After a recent investigation of massage parlors in the city resulted in prostitution arrests at four of them, police are asking the City Council for an ordinance regulating the parlors.
The council will consider the ordinance at its Sept. 18 meeting. If it is approved, massage parlors in Brea will have six months to be licensed, officials said.
"The purpose is to keep track of the actual human beings engaged in this business, to identify the people giving massages," City Atty. James L. Markman said.
All massage technicians would have to be licensed by the city, which would run background checks on applicants.
The proposal comes as a result of a three-month police investigation into the city's five known massage parlors, said Capt. Jim Oman, head of the investigative division. Oman said the probe found that four of the businesses were fronts for houses of prostitution.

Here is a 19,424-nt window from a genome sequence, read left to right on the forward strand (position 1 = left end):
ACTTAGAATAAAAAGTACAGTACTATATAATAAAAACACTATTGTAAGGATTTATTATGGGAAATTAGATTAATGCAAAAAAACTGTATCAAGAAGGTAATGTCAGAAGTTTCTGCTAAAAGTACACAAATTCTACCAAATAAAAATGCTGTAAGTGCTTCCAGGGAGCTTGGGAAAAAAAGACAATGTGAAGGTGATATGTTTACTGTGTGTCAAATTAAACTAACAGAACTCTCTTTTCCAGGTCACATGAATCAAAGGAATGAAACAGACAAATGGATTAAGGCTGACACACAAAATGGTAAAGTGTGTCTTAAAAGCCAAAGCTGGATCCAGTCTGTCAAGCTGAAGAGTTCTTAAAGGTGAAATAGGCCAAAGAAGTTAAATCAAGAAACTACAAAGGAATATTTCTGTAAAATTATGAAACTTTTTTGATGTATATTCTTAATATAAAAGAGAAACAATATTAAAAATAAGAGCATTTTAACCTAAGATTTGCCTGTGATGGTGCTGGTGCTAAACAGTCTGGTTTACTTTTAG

"It was pretty obvious right away that they were being used as houses of prostitution," Oman said. "There were mattresses on the floor in one of them. They weren't very professional."
City officials are not sure how long the massage parlors have been in business, or if others exist.
"They came in unnoticed and have kept a low profile," Oman said.
Brea does not have a city ordinance regulating massage parlors, making it easy for anyone to set up such a business. Most cities in the county require massage technicians to register annually with the police department or city.
"This was fertile ground for them because there are no actual laws regulating massage parlors," Oman said.